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Taiwan entitled to decide whether to admit Snowden: official

ROC Central News Agency

2013/06/12 23:13:46

Taipei, June 12 (CNA) The Republic of China government can decide whether to open doors to a U.S. citizen who leaked top-secret documents about a U.S. surveillance program known as PRISM, a Ministry of Justice (MOJ) official said Wednesday.

PRISM is a clandestine national security electronic surveillance program operated by the United States National Security Agency (NSA) since 2007, according to Wikipedia.

An Associated Press report said Wednesday that Edward Snowden, a former Central Intelligence Agency (CIA) employee who leaked details about the U.S. government's PRISM eavesdropping programs, may seek asylum in one of a few Asian countries that do not have an extradition pact with the United States.

Those countries include China, Taiwan, Vietnam, Cambodia and North Korea, the AP report said.

Snowden was in Hong Kong earlier this month, but the AP report said his whereabouts were unknown Tuesday.

The MOJ official versed in Taiwan-U.S. judicial cooperation said that although the two countries have signed a judicial assistance agreement, the pact does not include extradition of criminals.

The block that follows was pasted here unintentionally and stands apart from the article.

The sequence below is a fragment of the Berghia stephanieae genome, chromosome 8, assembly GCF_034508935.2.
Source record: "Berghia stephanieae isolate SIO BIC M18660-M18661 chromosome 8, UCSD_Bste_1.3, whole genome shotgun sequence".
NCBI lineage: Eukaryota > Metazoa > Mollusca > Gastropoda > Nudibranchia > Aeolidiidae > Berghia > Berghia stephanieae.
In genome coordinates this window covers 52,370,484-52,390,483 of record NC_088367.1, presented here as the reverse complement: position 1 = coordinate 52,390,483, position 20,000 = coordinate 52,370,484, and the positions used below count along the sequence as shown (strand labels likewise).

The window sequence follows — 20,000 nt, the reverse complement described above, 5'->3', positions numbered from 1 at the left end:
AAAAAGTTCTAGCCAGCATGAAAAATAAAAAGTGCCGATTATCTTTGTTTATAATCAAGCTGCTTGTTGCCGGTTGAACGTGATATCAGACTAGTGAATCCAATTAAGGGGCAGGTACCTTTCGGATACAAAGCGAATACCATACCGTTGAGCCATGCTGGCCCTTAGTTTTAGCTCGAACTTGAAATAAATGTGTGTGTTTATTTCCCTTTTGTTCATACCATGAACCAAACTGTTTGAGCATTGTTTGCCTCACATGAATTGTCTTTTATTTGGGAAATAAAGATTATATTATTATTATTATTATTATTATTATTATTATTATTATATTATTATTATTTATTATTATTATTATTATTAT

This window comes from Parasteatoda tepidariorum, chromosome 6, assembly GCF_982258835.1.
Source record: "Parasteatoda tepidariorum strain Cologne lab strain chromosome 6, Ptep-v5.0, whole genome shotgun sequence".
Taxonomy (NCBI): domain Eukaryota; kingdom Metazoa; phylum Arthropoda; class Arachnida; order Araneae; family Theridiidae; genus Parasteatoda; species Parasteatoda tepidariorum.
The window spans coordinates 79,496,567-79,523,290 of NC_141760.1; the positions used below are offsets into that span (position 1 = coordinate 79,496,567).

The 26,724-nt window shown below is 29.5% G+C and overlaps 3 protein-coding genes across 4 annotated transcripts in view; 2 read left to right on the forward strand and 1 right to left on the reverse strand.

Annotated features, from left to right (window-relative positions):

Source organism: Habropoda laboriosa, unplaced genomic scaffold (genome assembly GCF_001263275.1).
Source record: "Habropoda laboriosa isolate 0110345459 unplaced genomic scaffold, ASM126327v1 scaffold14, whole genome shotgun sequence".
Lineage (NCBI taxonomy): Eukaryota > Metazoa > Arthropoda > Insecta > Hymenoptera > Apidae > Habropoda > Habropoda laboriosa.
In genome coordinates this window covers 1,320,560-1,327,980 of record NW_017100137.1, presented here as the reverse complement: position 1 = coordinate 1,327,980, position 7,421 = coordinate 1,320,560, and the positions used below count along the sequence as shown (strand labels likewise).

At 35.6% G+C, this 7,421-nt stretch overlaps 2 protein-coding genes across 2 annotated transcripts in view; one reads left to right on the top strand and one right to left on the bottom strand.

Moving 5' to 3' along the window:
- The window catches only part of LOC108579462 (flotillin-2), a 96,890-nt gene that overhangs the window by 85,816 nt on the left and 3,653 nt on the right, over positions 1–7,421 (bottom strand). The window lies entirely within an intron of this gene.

If Snowden intends to enter Taiwan, he must obtain a visa, the official said.

'If our diplomatic agency declines to issue him a visa, he cannot enter Taiwan,' said the official, who declined to be identified.

Foreign citizens who enter Taiwan illegally or violate Taiwan's laws will be expelled in accordance with Taiwan's regulations, the official said.

In the past, he said, a wanted American sex offender entered Taiwan via Hong Kong under a special visa-free program. Taiwan's police arrested him at the request of U.S. Federal Bureau of Investigation (FBI).

The offender was then expelled and escorted to board an aircraft where FBI officials brought him to justice, the official said.

(By Huang Yi-han, Lin Chang-shun and Sofia Wu)

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